While many Americans observed the anniversary of the 9-11 terrorist attacks last week, others were congregating in Augusta to keep us safe in years to come.
The city’s new convention center played host to TechNet Augusta, a conference that brings the public and private sectors of the defense industry together to share information, inspiration and communications strategies in the battle to keep U.S. forces at the top of their game.
Talking to some of the three-day convention’s key players afterward, it’s abundantly clear Augusta has again done its part for homeland security.
“It was off the charts. Everyone wants it here again,” reports Bob Damen, a past president of the Armed Forces Communications and Electronics Association that put it on, as well as a local manager for Raytheon, the event’s title sponsor.
“This conference was a huge success,” added retired Lt. Gen. John A. Dubia, an executive vice president of AFCEA International. “Universally, (the feedback) was very, very positive.”
One measure of its success, besides rave reviews from those who were there, was the participation level: Conference organizers knew they needed 1,000 attendees to make it work. They were hoping for 1,500. They ended up with some 2,100.
Fittingly, AFCEA was actually born in Augusta, at then-Camp Gordon, in 1946. Fort Gordon hosted similar gatherings of the association’s defense-industry communications experts and vendors through the years, but not for several years. It wasn’t until January’s opening of the Augusta Convention Center that the association had the space and amenities to bring this event back and do it up right.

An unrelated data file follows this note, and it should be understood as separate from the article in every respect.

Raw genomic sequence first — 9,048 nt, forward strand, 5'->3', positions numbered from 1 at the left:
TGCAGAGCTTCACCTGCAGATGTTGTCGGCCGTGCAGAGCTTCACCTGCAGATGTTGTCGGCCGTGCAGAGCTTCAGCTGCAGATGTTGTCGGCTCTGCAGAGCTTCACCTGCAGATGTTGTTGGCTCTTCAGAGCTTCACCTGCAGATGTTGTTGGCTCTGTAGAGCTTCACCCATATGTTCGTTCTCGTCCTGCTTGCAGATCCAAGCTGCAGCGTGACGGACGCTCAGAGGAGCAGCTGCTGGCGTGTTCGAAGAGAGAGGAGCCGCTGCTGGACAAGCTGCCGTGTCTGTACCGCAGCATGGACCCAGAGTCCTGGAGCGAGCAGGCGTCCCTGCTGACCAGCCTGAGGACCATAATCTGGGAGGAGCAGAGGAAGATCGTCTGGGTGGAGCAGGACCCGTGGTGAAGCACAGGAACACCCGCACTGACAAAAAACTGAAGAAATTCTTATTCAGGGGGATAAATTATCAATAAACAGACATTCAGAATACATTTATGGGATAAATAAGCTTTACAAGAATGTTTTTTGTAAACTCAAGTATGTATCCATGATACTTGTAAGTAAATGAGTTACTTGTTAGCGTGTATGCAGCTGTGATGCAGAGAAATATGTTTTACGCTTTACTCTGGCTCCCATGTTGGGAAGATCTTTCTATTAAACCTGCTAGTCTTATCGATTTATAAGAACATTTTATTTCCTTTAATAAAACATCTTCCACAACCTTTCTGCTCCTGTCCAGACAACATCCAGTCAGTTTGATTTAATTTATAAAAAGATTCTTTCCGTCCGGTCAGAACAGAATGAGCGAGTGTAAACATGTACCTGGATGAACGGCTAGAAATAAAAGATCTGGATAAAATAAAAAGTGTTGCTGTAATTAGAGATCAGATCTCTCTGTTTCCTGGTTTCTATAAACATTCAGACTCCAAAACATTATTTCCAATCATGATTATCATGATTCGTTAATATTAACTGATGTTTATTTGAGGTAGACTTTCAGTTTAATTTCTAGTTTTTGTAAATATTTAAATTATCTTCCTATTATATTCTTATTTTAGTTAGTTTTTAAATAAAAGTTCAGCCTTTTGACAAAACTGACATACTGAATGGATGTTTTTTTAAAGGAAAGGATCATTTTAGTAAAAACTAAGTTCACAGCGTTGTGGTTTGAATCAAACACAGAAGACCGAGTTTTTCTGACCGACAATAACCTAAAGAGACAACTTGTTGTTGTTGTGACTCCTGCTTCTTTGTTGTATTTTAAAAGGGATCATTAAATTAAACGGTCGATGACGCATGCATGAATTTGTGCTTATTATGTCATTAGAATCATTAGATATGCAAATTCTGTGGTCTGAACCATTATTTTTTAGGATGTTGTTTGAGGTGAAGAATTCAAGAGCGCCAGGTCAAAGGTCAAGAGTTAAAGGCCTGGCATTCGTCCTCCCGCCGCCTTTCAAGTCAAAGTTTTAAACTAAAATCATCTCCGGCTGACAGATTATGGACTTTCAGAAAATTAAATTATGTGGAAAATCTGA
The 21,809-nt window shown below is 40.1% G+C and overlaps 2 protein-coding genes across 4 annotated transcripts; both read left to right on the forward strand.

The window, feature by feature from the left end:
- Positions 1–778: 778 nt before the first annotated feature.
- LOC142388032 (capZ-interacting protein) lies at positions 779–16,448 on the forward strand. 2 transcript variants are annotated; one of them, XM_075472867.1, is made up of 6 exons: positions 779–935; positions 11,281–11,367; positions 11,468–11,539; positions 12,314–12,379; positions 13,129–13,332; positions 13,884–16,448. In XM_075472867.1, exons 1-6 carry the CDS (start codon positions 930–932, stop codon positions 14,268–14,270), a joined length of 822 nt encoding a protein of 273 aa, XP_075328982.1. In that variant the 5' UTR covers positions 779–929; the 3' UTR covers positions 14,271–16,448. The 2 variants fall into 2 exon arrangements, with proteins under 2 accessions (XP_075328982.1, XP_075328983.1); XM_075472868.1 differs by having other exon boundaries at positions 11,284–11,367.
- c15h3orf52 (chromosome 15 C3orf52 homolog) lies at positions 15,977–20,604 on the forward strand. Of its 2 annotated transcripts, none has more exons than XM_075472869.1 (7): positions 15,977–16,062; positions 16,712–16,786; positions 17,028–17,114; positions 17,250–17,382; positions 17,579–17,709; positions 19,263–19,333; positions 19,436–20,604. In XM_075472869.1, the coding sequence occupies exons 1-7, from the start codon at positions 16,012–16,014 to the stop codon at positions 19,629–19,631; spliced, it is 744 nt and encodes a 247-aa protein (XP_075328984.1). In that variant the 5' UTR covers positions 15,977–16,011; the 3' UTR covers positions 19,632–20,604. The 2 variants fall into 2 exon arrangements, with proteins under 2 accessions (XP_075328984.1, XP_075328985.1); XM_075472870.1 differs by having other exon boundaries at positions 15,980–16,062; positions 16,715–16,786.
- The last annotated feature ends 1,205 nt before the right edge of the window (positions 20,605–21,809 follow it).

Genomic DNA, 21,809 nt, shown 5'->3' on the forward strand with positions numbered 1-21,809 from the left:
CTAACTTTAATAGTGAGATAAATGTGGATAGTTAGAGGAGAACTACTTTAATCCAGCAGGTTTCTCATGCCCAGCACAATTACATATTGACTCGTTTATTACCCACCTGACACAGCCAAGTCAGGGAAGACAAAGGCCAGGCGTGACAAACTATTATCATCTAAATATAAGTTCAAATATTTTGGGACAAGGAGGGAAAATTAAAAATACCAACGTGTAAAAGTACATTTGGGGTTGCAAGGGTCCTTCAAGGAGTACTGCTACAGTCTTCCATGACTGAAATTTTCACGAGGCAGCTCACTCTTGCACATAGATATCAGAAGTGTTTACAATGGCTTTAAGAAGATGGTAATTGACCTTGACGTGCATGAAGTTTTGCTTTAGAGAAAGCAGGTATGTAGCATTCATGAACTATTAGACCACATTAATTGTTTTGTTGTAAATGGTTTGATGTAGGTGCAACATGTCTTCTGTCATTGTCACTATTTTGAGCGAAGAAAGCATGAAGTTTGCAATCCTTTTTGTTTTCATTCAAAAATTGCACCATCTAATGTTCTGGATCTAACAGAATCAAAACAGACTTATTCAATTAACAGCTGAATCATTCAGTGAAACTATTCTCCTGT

Indeed, Gen. Dubia said organizers were so pleased with the convention center that they were already securing dates for next year.
That will mean a return here by some of the world’s leaders in defense-industry communications technology. But it’s even bigger than that. Word of TechNet’s success will get around the convention industry, announcing that Augusta is
now a major player – and other convention organizers will want to consider coming here.
This was an important event for Augusta and its still-new convention center. It was an audition for regional and national audiences, played out in front of a very discerning group: The military folks, the internationally renowned sponsors, and the 125 high-tech exhibitors involved in TechNet were a tough customer.
And they said it was “off the charts” good.
So are the benefits – including more than half a million in direct spending, according to the Augusta Convention and Visitors Bureau.
Then there are benefits masquerading as problems: One local businessman wondered Saturday to Barry White why it was impossible to get a rental car last week in Augusta. The president/CEO of the CVB smiled and explained about TechNet – and they both agreed it was a great “problem” to have.
“This is an example of exactly why that facility was built,” White says of the convention center.
We better be careful. Many more events like this could change our “conventional” thinking in this town.